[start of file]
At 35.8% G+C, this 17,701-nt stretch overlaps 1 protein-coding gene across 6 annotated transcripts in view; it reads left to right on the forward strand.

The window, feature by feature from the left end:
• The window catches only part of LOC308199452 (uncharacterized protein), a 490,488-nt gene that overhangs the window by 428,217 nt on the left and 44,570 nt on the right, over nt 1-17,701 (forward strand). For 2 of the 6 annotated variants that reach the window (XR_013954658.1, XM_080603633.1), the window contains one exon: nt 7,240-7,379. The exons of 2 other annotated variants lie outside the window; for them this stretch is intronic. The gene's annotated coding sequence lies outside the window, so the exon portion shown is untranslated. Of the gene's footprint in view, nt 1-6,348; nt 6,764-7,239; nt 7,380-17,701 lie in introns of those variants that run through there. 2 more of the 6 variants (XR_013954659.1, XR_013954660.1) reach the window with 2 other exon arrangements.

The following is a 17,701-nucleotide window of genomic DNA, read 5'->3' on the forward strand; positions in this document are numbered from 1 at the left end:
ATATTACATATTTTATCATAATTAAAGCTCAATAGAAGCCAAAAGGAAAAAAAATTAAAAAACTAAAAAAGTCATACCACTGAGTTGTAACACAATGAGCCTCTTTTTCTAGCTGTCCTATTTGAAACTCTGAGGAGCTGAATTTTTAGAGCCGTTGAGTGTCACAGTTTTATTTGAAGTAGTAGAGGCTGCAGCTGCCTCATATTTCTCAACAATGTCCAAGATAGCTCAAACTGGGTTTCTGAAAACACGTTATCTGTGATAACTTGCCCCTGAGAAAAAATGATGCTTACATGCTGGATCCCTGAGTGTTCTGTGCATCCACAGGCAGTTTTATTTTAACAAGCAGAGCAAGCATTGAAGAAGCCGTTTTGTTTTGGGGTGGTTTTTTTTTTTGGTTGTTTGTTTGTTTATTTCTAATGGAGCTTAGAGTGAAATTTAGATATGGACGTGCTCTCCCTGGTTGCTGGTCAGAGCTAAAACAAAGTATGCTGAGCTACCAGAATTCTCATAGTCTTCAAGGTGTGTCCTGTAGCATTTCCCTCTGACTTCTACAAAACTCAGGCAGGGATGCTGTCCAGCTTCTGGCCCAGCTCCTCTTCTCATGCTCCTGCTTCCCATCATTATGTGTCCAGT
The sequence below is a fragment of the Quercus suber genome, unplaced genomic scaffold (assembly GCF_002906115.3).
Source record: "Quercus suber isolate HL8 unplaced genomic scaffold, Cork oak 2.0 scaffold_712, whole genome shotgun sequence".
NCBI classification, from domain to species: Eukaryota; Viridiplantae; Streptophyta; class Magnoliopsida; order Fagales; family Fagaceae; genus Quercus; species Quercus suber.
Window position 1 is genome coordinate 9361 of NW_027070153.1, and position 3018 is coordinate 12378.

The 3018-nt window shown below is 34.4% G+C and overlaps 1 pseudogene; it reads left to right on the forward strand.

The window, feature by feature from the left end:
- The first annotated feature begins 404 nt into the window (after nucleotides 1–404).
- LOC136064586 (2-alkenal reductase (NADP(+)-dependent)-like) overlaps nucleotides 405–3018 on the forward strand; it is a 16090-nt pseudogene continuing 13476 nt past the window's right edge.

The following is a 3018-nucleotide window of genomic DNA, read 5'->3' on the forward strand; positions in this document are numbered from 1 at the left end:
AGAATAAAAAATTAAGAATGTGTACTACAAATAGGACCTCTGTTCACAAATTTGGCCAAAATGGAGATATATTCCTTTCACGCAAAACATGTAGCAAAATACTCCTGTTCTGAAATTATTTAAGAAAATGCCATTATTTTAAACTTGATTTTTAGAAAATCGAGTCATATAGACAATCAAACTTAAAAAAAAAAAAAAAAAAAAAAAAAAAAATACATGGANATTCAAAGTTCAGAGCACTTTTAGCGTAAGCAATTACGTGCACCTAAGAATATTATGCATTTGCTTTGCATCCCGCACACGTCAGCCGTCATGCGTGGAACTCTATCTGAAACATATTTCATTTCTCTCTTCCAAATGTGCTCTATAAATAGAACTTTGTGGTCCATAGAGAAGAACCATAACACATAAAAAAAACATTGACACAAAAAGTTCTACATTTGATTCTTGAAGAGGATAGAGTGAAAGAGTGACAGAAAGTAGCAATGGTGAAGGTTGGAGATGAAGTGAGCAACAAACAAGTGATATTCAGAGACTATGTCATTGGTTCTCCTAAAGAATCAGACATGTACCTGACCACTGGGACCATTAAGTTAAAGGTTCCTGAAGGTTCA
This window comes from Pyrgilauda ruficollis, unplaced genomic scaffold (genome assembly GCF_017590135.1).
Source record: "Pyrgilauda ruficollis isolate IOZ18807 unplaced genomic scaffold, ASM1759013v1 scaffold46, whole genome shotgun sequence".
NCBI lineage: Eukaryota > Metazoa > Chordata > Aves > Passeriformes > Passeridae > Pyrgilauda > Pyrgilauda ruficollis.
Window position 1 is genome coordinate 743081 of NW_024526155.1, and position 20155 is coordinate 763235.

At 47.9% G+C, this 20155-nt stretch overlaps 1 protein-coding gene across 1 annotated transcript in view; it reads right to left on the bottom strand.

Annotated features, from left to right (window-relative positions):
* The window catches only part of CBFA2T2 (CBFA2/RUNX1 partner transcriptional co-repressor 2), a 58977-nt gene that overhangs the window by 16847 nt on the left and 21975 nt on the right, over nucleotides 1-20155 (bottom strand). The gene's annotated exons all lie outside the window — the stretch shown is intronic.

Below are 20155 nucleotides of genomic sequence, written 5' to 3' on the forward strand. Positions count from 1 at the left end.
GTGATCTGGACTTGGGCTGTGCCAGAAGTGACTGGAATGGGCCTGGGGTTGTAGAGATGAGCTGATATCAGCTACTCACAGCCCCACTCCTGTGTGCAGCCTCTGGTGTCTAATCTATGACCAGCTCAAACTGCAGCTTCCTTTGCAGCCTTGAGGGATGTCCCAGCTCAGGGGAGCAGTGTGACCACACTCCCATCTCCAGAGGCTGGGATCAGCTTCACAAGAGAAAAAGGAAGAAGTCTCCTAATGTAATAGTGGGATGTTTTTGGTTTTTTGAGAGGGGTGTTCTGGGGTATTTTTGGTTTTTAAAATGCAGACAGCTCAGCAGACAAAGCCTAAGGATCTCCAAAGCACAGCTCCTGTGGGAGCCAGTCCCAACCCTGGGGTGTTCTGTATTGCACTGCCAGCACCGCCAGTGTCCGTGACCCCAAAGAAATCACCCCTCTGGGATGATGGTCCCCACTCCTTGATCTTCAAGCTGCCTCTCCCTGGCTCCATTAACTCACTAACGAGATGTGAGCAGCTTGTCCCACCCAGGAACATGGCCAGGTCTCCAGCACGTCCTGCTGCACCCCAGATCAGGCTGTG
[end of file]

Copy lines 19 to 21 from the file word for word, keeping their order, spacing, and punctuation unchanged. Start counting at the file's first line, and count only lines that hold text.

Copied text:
Window position 1 is genome coordinate 743081 of NW_024526155.1, and position 20155 is coordinate 763235.

At 47.9% G+C, this 20155-nt stretch overlaps 1 protein-coding gene across 1 annotated transcript in view; it reads right to left on the bottom strand.

Annotated features, from left to right (window-relative positions):